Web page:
THE NEW strategy for policing Lerwick’s Up Helly Aa has been a success, according to the islands’ area commander Stuart Clemenson.
Police Scotland introduced the requirement for stewards and press to wear hi-vis jackets, while the road traffic act, including wearing seat belts on squad buses, had to be observed at all times.
The voluntary committee organising the famous annual fire festival, which was held last Tuesday, however made no qualms about their frustration with the new regime which also saw a significantly higher visibility of police during the morning and evening processions.
The general feeling was that police interfered unnecessarily in what has been a well-managed and safe event for many years.
Although not directly named in the Up Helly Aa bill, which pokes fun on local dignitaries and events, the newly appointed chief inspector featured prominently.
“Beware of an incoming uninvited Scot squad of uneducated numpty guizers in diced caps and Hi-Viz jackets, throwing its weight around chiefly in ignorance of our well-practiced ways. (12 months of erroneous preconception is no substitute for over 140 years of well-founded and successfully developed management),” the bill read.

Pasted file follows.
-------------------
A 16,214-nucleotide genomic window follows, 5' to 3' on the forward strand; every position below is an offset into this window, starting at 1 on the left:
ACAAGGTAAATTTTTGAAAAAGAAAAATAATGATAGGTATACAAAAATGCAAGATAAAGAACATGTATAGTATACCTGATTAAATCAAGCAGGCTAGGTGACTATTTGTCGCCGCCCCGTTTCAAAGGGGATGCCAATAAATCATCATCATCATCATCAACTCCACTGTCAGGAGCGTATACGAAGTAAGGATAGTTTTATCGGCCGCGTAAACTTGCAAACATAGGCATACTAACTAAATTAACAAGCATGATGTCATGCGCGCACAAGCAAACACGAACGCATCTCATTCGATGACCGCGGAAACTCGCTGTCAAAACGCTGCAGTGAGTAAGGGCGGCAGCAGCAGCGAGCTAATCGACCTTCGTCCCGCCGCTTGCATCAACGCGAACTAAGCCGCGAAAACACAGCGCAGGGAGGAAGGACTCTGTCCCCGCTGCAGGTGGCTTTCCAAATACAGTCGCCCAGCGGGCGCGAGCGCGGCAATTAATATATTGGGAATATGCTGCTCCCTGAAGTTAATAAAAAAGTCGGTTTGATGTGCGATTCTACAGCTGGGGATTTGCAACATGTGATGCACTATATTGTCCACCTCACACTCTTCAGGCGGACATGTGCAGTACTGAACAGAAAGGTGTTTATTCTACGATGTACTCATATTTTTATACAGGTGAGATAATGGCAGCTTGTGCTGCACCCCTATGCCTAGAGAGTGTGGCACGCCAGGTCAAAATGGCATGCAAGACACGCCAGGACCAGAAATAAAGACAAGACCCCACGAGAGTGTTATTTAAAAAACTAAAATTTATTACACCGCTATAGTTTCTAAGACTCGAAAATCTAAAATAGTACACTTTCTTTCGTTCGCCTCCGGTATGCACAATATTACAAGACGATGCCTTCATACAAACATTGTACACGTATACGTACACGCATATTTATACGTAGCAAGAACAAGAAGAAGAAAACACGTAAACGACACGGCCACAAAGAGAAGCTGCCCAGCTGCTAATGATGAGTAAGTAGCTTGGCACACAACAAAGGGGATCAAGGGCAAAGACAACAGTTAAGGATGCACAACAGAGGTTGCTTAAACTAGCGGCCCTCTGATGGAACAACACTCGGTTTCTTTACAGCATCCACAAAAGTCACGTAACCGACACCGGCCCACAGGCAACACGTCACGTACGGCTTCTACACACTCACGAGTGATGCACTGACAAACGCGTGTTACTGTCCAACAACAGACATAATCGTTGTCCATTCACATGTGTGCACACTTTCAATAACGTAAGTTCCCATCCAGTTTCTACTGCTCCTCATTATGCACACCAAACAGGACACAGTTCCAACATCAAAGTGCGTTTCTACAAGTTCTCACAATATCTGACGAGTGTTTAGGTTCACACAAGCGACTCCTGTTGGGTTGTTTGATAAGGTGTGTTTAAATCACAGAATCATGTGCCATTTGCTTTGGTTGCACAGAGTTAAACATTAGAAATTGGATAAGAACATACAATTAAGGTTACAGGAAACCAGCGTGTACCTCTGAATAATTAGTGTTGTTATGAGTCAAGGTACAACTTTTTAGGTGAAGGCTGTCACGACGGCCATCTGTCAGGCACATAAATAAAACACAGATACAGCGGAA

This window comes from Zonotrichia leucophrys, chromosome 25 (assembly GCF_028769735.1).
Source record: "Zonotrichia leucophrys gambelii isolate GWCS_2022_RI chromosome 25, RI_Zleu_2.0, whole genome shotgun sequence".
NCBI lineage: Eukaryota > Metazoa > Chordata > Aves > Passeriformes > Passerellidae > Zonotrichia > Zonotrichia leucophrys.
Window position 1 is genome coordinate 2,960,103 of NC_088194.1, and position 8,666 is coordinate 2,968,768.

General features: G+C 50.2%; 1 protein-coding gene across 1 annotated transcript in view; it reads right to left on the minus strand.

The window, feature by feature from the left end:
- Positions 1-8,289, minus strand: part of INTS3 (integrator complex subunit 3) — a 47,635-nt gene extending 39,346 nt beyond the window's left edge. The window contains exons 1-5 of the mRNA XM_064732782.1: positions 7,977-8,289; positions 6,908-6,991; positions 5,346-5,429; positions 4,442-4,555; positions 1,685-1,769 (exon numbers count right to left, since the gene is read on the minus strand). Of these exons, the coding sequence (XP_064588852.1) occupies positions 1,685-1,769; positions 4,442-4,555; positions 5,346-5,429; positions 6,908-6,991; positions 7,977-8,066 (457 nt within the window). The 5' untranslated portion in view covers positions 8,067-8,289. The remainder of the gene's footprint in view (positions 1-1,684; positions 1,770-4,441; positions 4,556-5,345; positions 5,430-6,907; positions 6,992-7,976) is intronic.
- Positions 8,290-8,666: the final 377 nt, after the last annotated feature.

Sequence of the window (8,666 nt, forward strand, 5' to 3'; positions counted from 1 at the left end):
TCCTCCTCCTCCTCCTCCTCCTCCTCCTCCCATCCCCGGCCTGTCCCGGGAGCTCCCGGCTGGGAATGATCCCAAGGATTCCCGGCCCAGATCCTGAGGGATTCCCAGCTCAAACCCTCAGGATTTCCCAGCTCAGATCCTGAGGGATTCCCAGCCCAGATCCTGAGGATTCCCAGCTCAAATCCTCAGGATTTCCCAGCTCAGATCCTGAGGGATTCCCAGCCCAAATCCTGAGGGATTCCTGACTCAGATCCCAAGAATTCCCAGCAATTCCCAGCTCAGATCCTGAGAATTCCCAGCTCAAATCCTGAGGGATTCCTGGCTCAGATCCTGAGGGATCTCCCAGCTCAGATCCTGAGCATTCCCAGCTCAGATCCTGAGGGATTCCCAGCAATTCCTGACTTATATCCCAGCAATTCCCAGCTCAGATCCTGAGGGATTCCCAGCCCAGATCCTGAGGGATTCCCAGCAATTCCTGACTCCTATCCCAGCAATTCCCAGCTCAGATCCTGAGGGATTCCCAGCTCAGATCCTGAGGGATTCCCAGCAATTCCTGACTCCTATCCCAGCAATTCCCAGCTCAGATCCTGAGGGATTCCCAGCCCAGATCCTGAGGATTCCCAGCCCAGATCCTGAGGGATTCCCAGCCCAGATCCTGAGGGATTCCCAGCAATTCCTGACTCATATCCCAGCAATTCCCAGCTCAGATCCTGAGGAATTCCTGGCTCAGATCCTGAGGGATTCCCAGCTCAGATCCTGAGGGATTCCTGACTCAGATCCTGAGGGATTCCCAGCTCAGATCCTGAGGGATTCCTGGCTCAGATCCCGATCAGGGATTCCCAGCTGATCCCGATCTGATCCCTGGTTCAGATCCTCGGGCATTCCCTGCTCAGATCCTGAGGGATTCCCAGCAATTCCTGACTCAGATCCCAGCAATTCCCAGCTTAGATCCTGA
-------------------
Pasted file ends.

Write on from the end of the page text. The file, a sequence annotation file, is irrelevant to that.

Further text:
And: “Ex-Jarls’ comment: ‘Come back fae Bressay, Lindsay Tulloch [the previous area commander] – right away; All is forgiven!’”
Clemenson, who took up his new post exactly a year ago, said he had as many as 20 officers out on patrol to ensure the safety of the squads as well as the many thousands of spectators.
He said that from his perspective the new safety system implemented during the planning and delivery phase of the festival worked very well.
“My officers and members of the public were able to clearly identify a proportion of the stewards who were assisting the UHA committee and other emergency services to deliver a safe event,” he said.
“The event passed with only some minor incidents mainly involving trips and falls or sparks in people’s eyes.”
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